A Time of Their Own

Contributor
AIMS Education Foundation
Type Category
Instructional Materials
Types
Experiment/Lab Activity , Lesson/Lesson Plan , Unit
Note
This resource, vetted by NSTA curators, is provided to teachers along with suggested modifications to make it more in line with the vision of the NGSS. While not considered to be “fully aligned,” the resources and expert recommendations provide teachers with concrete examples and expert guidance using the EQuIP rubric to adapted existing resources. Read more here.

Reviews

Description

Students raise butterflies and moths: observing, comparing, and contrasting their life cycles. Students will note the similarities of these organisms metamophosis (same stages, same order) and the differences (the amount of time they each spend in different stages, chrysalis versus cocoon). Students collaborate to make a book recording the changes in the organisms and a scripted film strip explaining the life cycle stages of the butterflies and moths.

Intended Audience

Educator
Educational Level
  • Grade 3
Language
English
Access Restrictions

Available for purchase - The right to view, keep, and/or download material upon payment of a one-time fee.

Performance Expectations

3-LS1-1 Develop models to describe that organisms have unique and diverse life cycles but all have in common birth, growth, reproduction, and death.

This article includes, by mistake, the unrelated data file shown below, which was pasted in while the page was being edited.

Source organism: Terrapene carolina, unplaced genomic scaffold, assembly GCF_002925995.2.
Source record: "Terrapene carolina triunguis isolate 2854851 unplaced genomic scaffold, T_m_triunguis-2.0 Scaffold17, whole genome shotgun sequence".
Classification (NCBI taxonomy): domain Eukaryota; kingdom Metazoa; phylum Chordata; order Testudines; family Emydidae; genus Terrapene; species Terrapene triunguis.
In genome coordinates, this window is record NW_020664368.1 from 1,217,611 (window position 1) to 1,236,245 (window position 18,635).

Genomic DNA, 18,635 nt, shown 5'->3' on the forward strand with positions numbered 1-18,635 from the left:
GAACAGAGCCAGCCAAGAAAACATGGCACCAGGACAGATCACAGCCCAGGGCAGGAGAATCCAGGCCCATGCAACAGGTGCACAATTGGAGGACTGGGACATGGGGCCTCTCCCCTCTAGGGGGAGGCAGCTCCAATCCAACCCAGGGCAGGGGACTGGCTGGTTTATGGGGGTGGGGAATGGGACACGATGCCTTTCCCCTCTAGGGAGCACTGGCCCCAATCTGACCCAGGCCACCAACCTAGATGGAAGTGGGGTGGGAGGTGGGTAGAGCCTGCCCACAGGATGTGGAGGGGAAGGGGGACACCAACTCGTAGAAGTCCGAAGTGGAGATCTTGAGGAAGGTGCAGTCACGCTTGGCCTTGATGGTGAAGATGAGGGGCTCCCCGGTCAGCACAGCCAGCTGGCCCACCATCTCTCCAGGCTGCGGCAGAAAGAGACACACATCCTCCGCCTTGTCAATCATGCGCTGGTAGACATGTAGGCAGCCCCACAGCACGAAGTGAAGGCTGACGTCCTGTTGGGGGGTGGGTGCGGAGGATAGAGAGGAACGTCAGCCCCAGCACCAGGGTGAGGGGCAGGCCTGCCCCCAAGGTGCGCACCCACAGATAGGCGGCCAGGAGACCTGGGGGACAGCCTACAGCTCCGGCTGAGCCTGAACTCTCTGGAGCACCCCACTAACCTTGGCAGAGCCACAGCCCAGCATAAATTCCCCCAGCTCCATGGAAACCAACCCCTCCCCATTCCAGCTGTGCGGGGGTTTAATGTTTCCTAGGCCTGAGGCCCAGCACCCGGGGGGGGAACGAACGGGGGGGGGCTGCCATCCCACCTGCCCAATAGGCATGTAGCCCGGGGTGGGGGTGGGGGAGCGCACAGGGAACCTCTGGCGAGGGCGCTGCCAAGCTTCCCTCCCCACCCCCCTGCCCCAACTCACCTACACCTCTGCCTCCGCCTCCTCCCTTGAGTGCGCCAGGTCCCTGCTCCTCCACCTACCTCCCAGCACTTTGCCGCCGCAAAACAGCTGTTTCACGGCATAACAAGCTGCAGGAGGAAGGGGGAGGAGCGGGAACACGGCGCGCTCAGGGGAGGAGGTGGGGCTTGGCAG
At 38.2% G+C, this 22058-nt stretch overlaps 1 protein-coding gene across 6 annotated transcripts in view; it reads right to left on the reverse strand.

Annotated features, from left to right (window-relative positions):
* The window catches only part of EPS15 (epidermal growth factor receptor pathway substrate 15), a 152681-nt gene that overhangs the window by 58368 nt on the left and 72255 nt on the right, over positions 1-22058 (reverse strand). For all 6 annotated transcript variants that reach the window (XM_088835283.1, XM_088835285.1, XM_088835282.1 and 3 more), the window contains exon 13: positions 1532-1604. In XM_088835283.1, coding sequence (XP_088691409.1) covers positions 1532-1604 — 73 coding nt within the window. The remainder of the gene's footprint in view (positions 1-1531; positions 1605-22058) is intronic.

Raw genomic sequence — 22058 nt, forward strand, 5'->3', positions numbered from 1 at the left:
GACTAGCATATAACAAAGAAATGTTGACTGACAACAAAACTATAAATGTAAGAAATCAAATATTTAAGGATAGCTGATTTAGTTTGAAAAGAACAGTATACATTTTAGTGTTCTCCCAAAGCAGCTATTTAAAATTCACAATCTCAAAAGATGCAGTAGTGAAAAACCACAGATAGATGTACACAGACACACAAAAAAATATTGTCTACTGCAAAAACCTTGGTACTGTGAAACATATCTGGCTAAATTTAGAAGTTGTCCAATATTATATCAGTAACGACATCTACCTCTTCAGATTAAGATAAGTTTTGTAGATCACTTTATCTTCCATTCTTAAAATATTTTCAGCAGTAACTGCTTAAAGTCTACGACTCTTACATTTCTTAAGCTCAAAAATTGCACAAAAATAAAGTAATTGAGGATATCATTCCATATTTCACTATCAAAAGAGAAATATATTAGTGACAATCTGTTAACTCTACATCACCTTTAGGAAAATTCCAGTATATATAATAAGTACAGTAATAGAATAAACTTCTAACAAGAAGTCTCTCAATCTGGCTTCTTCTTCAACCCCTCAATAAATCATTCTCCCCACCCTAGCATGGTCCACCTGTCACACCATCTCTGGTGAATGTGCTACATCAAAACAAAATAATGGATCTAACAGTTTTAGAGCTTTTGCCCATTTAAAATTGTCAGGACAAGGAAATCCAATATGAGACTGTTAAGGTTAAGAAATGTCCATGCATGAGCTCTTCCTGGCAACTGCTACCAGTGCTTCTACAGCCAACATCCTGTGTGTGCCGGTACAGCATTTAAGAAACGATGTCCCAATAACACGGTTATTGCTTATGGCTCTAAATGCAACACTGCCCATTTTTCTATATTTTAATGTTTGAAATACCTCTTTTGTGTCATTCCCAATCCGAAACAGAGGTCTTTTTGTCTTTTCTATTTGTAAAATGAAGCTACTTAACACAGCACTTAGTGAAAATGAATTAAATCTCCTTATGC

Clarification Statement: Changes organisms go through during their life form a pattern.

Assessment Boundary: Assessment of plant life cycles is limited to those of flowering plants. Assessment does not include details of human reproduction.

This resource appears to be designed to build towards this performance expectation, though the resource developer has not explicitly stated so.

Comments about Including the Performance Expectation
Students meet this performance expectation through on going observations and discussions while developing models summarized by their big books and the filmstrip of butterflies and moth life cycles. To add more diversity of life cycles the teacher should introduce other organisms with different life cycles through read-alouds or other media. Students could also observe close-up photos or videos of moths and butterflies, and then create similar/different charts to explain physical and behavioral differences. Adding discussion questions could allow students to journal their thoughts about how life cycles might differ. For instance, “What is the difference in how the butterfly makes its chrysalis and how the moth makes its cocoon?”

Science and Engineering Practices

This resource appears to be designed to build towards this science and engineering practice, though the resource developer has not explicitly stated so.

Comments about Including the Science and Engineering Practice
The observations and illustrations in the big book project and the stages in the filmstrip activity are both forms of models (diagrams) that illustrate the life cycle process.

Disciplinary Core Ideas

This resource appears to be designed to build towards this disciplinary core idea, though the resource developer has not explicitly stated so.

Comments about Including the Disciplinary Core Idea
This activity allows the students to compare two different life cycles of animals, but to fully address the Disciplinary Core Idea, the students should also examine plant life cycles. Pea plants or lima beans are easy plants to grow and observe in the classroom, and can be grown during the same time frame a class might observe the moths and butterfly life cycles.

Crosscutting Concepts